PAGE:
Coffee How-Tos: Pour Overs and French Press

Dec 21st 2020

Coffee How-Tos: Pour Overs and French Press

Want to boost your coffee experience? Now that many are brewing coffee at home, you may be ready to experiment with new manual ways to brew coffee. If you’d like to break out of automatic coffee makers, then you’ll want to try pour overs and French press coffee making.

Pour Over Overview

The pour over method is as you’d think—pouring hot water over coffee grounds. You place the grounds in a cone-shaped mechanism called a dripper with a filter. You then pour over the grounds with hot water. The pouring method is a spiral, starting from the outside edge to the center. Start with 50-60 grams of water, then wait 30 seconds before adding more. Then remove the dripper and filter and stir with a spoon.

Pour Over Pros and Cons

A clear advantage of pour over brewing is that you won’t encounter any grit. It delivers a smooth cup, just as drip brews do. Clean up is easy as well and is a good option for those making a few cups of coffee each day.

The negatives are that the coffee is less intense because there’s no immersion. If you prefer a lighter coffee, the pour over method is a good option.

French Press Overview

A French press has three components: an open-topped cylindrical glass (called a carafe), a signature plunger and a filter (usually stainless steel). Funny enough, the French press isn’t French. Its origins are Italian!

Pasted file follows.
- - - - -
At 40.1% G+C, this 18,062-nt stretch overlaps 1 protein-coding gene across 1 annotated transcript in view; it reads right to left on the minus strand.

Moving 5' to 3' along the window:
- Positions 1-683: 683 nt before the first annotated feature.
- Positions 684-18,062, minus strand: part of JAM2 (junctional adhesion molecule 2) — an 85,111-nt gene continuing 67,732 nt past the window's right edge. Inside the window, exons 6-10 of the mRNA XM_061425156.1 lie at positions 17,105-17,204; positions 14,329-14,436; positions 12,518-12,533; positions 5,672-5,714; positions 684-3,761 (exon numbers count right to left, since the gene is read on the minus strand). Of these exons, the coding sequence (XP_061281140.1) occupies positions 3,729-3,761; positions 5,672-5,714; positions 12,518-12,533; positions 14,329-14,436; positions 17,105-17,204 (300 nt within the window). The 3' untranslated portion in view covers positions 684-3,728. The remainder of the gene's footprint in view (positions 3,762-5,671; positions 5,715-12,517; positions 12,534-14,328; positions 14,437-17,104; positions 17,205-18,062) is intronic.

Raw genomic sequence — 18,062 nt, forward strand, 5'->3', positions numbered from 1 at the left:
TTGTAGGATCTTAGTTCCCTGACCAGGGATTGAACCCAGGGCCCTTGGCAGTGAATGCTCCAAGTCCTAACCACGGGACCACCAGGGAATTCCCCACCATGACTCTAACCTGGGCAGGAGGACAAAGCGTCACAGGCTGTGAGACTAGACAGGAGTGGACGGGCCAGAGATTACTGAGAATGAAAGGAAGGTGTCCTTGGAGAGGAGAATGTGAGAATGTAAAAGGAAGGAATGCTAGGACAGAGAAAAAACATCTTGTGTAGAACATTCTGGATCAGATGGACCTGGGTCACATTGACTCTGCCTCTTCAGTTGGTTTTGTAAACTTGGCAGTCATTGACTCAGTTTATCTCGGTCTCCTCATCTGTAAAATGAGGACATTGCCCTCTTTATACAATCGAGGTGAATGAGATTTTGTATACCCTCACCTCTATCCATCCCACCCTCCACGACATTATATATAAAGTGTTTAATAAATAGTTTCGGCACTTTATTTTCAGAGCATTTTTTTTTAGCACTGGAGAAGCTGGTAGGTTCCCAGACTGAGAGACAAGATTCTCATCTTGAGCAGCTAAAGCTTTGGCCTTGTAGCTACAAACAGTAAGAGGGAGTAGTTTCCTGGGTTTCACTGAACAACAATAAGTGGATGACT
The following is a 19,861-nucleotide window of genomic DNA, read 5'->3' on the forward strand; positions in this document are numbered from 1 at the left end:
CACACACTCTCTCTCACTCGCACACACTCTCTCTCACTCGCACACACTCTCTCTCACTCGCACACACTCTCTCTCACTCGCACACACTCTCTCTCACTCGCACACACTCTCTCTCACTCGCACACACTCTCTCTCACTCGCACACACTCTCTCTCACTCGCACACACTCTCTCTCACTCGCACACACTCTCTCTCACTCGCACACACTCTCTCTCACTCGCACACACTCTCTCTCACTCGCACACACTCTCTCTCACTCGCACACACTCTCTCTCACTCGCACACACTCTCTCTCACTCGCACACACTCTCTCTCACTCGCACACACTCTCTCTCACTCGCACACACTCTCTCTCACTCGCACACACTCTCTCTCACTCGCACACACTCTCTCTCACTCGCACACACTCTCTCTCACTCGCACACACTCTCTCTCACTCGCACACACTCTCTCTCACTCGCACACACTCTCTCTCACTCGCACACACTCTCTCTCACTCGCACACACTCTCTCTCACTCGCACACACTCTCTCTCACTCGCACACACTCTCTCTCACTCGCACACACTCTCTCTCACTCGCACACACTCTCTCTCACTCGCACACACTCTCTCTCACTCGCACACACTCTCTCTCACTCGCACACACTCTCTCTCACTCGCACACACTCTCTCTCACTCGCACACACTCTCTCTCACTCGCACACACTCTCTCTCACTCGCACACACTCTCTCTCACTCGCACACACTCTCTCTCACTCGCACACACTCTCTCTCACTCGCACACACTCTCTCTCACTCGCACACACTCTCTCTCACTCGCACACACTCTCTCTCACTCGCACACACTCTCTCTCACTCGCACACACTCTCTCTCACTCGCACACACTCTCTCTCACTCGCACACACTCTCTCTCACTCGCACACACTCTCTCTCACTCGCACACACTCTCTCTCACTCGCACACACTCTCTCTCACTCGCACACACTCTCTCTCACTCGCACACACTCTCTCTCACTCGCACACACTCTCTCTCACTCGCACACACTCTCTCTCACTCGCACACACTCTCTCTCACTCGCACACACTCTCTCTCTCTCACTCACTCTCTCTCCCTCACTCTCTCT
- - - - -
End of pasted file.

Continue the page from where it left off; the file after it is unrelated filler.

Using the French press is simple and doesn’t require much learning. You begin by filling the carafe with coffee grounds (not too fine). Then, you add hot water and allow the mixture to steep for a few minutes. After steeping, push down on the plunger, separating the grounds from the coffee. Then it’s ready to serve.

French Press Pros and Cons

You’ll love the French press if you favor robust, bold and rich coffee. The flavor is more intense because more of the ground coffee’s oils become part of the cup. You also have lots of options with the French press by changing grind size or steep time.

One con of the French press method is that some say grit can be present. The screen filter prevents most larger grounds from coming through. However, smaller ones can find their way into the finished product. French press does permit the coffee oils to pass into the finished brew. Paper filters will remove most of the oils. Another disadvantage is that cleanup can be timely, as you have to dismantle it and clean the pieces separately.

Ready to Try Something New?

If you haven’t tried pour overs or French press coffee making, then why not experiment? Both processes are fairly easy—no barista experience required. No matter how you brew your coffee, make sure it’s with Sky Mountain Coffee micro-roasted products. Find your new brew today.